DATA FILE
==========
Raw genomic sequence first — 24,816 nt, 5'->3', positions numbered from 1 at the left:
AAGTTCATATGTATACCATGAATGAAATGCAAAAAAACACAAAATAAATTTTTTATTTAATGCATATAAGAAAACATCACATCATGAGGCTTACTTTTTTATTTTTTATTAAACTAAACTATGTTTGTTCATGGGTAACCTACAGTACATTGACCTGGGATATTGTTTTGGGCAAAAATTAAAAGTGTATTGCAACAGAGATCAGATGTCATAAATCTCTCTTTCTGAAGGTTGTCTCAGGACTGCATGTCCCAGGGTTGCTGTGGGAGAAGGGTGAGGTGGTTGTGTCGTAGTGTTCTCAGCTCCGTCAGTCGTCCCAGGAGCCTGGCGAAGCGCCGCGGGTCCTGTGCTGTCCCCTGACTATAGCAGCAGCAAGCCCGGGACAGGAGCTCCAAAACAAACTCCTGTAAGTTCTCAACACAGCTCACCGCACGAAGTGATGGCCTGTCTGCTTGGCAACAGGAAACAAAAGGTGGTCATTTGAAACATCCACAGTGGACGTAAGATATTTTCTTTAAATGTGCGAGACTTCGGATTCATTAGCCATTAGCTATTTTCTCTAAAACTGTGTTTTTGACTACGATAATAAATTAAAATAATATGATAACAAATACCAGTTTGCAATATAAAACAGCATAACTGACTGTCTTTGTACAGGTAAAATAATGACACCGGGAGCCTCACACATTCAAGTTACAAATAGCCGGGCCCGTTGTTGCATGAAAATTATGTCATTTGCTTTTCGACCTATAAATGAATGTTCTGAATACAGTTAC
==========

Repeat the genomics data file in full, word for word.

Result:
Raw genomic sequence first — 24,816 nt, 5'->3', positions numbered from 1 at the left:
AAGTTCATATGTATACCATGAATGAAATGCAAAAAAACACAAAATAAATTTTTTATTTAATGCATATAAGAAAACATCACATCATGAGGCTTACTTTTTTATTTTTTATTAAACTAAACTATGTTTGTTCATGGGTAACCTACAGTACATTGACCTGGGATATTGTTTTGGGCAAAAATTAAAAGTGTATTGCAACAGAGATCAGATGTCATAAATCTCTCTTTCTGAAGGTTGTCTCAGGACTGCATGTCCCAGGGTTGCTGTGGGAGAAGGGTGAGGTGGTTGTGTCGTAGTGTTCTCAGCTCCGTCAGTCGTCCCAGGAGCCTGGCGAAGCGCCGCGGGTCCTGTGCTGTCCCCTGACTATAGCAGCAGCAAGCCCGGGACAGGAGCTCCAAAACAAACTCCTGTAAGTTCTCAACACAGCTCACCGCACGAAGTGATGGCCTGTCTGCTTGGCAACAGGAAACAAAAGGTGGTCATTTGAAACATCCACAGTGGACGTAAGATATTTTCTTTAAATGTGCGAGACTTCGGATTCATTAGCCATTAGCTATTTTCTCTAAAACTGTGTTTTTGACTACGATAATAAATTAAAATAATATGATAACAAATACCAGTTTGCAATATAAAACAGCATAACTGACTGTCTTTGTACAGGTAAAATAATGACACCGGGAGCCTCACACATTCAAGTTACAAATAGCCGGGCCCGTTGTTGCATGAAAATTATGTCATTTGCTTTTCGACCTATAAATGAATGTTCTGAATACAGTTAC